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Discussion Starter · #1 ·
I'm totally ignorant as to yarn dyes but was hoping a yarn spinner/dyer could enlighten me. Is there any lead or phthalates involved from natural fiber state to finished state of dyed yarn?
This is something I've been wondering about because of this CPSIA law.
 

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Pure mischief
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I'm not sure I know what you mean. I think there could be in commercial yarn - or even hand died, depending on what's used. Even in "natural" dying there's some really toxic stuff that can be used.
Does that help?
 

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Discussion Starter · #3 ·
I appreciate the reply flannel but no it doesn't really help. I had hoped for a nice pat answer of no lead or phthalates. smile
 

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Discussion Starter · #5 ·
Guess, it depends on whether there is any lead in the water the kool aid is mixed with.
;-)
 

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Glowing in The Sun
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I don't think those 2 ingredients are in acid fiber dyes used on animal fibers or silk. Mordants used can be copper, tin, chromium, and the like (not lead), and the dye itself is made from chemicals, but not from lead. In all my reading and exploration about dyes I've never heard of lead being used in them, nor is lead used as a colorant or ingredient in colored fireworks, which is all metals and salts.

The CPSC is in deep doo-doo about the safety new rule you're referring to, and may undo it. Those of us involved in pyro, which uses even more chemicals and metals, know a bit about it, and we hate the CPSC with a passion (the CPSC is wildly anti-pyro). They are discovering the new rule is pretty much unenforceable because just about everything on the planet will have to be tested, and they don't have the manpower or the funding to enforce it.

Personally, I wouldn't worry about this new rule and yarn dying yet. They will go after pyro first and get all distracted... How would they even find little ol' you, anyways, when they will be going after the whole world with really big fish to fry? Besides, fiber and fabric get washed many times after being made or used, so stuff should wash out of it. I think just about all of us can say we've had yarn and stuff in our mouths as kids and none of us got poisoned.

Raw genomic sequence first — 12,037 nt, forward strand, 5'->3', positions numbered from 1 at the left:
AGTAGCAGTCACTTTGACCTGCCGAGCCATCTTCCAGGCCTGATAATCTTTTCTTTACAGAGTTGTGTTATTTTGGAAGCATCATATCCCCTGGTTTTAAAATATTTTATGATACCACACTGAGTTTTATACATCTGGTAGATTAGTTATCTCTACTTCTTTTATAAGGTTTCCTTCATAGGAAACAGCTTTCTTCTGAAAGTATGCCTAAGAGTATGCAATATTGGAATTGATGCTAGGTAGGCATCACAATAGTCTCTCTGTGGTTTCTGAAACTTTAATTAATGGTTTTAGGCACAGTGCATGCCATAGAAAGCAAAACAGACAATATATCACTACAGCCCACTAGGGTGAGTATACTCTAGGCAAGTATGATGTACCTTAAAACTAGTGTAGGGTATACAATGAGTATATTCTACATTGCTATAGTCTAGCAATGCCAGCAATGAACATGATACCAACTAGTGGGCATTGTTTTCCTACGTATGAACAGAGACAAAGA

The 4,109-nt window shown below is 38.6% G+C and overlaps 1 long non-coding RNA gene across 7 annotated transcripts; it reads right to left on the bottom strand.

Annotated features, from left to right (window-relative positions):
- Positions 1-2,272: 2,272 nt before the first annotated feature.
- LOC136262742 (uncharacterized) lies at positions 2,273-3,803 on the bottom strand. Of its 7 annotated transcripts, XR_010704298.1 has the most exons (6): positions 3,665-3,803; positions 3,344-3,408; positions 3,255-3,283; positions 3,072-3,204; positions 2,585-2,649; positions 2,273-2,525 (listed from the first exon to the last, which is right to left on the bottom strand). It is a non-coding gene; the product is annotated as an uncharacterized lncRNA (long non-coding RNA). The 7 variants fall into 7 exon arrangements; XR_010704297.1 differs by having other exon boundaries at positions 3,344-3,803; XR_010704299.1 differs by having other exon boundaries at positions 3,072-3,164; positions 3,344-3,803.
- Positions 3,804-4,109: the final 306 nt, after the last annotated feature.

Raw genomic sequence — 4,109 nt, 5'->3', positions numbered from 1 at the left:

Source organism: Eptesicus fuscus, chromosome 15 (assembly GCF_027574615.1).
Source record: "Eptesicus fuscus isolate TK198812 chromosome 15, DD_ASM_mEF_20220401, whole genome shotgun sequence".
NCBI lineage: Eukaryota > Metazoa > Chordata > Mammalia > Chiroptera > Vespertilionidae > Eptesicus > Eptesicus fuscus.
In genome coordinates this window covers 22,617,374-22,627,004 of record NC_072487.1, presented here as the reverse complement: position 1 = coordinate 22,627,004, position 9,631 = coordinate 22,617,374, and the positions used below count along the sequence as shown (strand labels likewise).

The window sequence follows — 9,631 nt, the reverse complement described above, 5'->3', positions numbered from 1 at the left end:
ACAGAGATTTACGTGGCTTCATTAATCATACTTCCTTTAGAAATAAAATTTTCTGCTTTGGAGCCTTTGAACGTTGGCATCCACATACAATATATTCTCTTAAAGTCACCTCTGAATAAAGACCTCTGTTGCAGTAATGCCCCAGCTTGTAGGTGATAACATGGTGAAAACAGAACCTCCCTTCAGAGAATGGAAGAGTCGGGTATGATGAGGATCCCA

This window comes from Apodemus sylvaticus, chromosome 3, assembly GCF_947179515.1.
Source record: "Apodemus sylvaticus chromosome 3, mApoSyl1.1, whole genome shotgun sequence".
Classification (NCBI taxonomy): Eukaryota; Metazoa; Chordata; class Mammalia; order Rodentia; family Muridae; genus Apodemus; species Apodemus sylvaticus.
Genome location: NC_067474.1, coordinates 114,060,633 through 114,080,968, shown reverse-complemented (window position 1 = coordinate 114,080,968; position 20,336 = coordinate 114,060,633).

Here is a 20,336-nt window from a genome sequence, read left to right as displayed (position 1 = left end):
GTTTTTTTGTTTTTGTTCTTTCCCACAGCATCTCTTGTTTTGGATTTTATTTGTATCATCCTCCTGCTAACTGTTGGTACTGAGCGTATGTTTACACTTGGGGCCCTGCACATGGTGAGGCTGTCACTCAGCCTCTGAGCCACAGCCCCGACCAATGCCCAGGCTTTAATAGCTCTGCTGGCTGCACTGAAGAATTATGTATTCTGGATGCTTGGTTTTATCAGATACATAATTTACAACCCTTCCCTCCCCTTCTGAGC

Just my 2 cents this morning.
 

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Glowing in The Sun
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Pyrotechnics. Fireworks. My DH does some manufacturing. I told him about this thread, and the CPSC concerns and he (jokingly) suggested you try dying with "Paris Green" a hard-to -get green colorant, also known as arsenic.

And for the record, CPSC is the Consumer Product Safety Commission. Their goal is to make all pyro illegal for US consumers, so we hate them with a passion.

But the pyro news is reporting that the CPSC has realized it's taken on too much, so maybe they'll just focus on pyro and drop this lead in childrens' products tangent they're on.
 

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aw man but what if we want to blow up children's products? kewpie dolls look great strapped to a rocket....(just kiddding....)
 

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I'll join your dh in hating CPSC (as well as several other governing agencies who shall go nameless)... and in the interest of not hijacking this thread I'll say no more.
 

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Discussion Starter · #11 ·
lol, bramble sounds like something my boys did with their toys when younger.

I don't see how they'll drop this lead phthalate law. It passed last summer. They will have to take mucho time getting clarifications and exemptions straightened out.
I appreciate the info as to the dyes.
 

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I'm totally ignorant as to yarn dyes but was hoping a yarn spinner/dyer could enlighten me. Is there any lead or phthalates involved from natural fiber state to finished state of dyed yarn?
This is something I've been wondering about because of this CPSIA law.
With natural dyeing the anwser would be no to an extent.

For the fibers themselves it all depends on where and how the critters are raised. I bought some fleeces for my own personal use from a local grower that had a strange smell finally I called her and asked it what it was - she oils her sheers with diesel fuel. I'm not sure what the lead content on diesel fuel is btw. So I'm keeping those fleeces for myself. Do your critters eat old lead paint off of the barns etc? That WILL show up in the fleeces eventually.

As for the natural dyes, unless they are growing in soils that are high in lead then the answer is No there will be no problems. The mordants I use which are alum, tannin, iron, copper, and cream of tartar are all food grade and come from the US. They are used by the cooking industry.

I"m not sure how the new law will affect any of this as it's my understanding that it's ANYTHING that a child may come into contact with which in my mind would include matresses, sheet rock, wall paint, furniture, etc.

Kimberly
 
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